Women and men forsaking all to find true love. Singers displaying their talents to win millions. Houseguests outplaying and outwitting each other to win a title and cold hard cash. Turn on the television and you’re sure to get a glimpse of someone else’s reality. Every channel seems to have its own version of reality TV.
The craze started in the early 2000’s, and since that time, reality TV has exploded until it took the top spot as the most popular genre on television. Nielsen ratings listed shows like Friends, E.R., and Frasier as the most popular shows in 1999. Years later, American Idol and The Voice – both reality shows- claimed the top spots. Although the shows varied over the years, the genre remained the same. Reality shows have dominated as the most watched shows since 2012.
More and more people are getting their direct TV deals from sites like http://www.direct-ticket.net to keep up with the never-ending stream of reality shows. But while the popularity of reality television has increased by leaps and bounds, psychologists are still uncertain about its effect on viewers.
Cultivation Theory – Is It Applicable?
Years ago, psychologist George Gerbner and his accomplice, Larry Gross, developed the cultivation theory during a study at the University of Pennsylvania. According to their theory, television can shape a viewer’s concept of the world we live in. The influence of television increases with the length of time viewers tune in.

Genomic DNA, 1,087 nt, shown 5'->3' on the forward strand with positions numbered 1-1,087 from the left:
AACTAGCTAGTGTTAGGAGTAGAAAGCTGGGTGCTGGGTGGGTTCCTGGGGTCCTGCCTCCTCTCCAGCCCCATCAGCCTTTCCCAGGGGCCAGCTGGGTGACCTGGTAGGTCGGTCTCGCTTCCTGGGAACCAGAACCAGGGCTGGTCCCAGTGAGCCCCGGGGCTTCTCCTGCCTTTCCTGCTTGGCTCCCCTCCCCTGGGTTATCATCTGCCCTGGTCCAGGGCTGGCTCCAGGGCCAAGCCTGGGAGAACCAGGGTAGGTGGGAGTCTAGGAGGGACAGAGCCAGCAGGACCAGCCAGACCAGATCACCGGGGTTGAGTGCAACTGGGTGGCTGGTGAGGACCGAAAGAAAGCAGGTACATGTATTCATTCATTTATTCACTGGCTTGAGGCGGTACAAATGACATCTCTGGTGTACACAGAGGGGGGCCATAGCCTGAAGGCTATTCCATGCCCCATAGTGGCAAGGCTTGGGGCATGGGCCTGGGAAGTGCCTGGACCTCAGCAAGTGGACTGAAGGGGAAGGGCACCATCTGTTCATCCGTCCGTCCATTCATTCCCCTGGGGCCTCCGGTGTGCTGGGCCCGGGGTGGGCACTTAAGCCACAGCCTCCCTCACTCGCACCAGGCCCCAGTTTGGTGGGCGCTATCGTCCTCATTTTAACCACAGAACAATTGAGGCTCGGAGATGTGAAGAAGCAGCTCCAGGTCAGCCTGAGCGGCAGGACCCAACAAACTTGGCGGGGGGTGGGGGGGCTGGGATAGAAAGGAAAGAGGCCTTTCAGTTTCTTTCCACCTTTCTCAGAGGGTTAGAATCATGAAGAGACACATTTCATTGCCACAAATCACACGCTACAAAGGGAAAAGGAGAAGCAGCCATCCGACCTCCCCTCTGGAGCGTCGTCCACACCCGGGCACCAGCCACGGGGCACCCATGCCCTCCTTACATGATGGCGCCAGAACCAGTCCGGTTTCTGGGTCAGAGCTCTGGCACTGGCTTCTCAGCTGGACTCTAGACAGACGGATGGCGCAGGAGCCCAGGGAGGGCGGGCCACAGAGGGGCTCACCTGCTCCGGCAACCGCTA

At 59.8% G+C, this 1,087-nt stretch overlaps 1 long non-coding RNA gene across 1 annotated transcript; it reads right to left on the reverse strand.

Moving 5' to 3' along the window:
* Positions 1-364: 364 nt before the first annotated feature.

This simply means that the viewer interprets his relationships and community in much the same way it’s presented on television. For example, if a senior person spends a lot of time flicking from one news-channel to the next, that person may be convinced that the world is a violent and dangerous place. It’s easy to accept this as a natural conclusion if you spend hours watching reports of wars, theft, shooting, and terrorism.
Psychologists have so far been unable to determine if and how the cultivation theory could be applied to reality television. For instance, if you watched a lot of talent shows like American Idol, would you believe that you could sing your way to a million dollars?
The hypothesis that reality TV promotes voyeurism could have some merit. Nobody wants to live in a society filled with Peeping Toms. But are we cultivating a society of behaviors that we don’t want? Fortunately, the hypothesis has no basis because voyeurism is the practice of obtaining sexual gratification by looking at others secretly. The key term here is secretly. And since reality stars are putting it all out there for everyone to see, it certainly cannot be termed voyeurism.
Some critics assert that most reality shows pander to feebleminded viewers and, therefore, reduce the intelligence of the rest of the viewing population. Truthfully, reality shows do not pose a threat to your brain cells or intelligence. Examine your motives for watching reality shows, and you’ll realize just how easy it is to develop a superiority complex after watching the antics that take place on reality TV.
In the past, the focus of television shows was to inform, educate, and enlighten. Today, your family television may be the vehicle for entertainment. It gives families the opportunity to break from the norm. Based on the ratings, it seems like viewers would rather stick to reality – the producers’ version of it.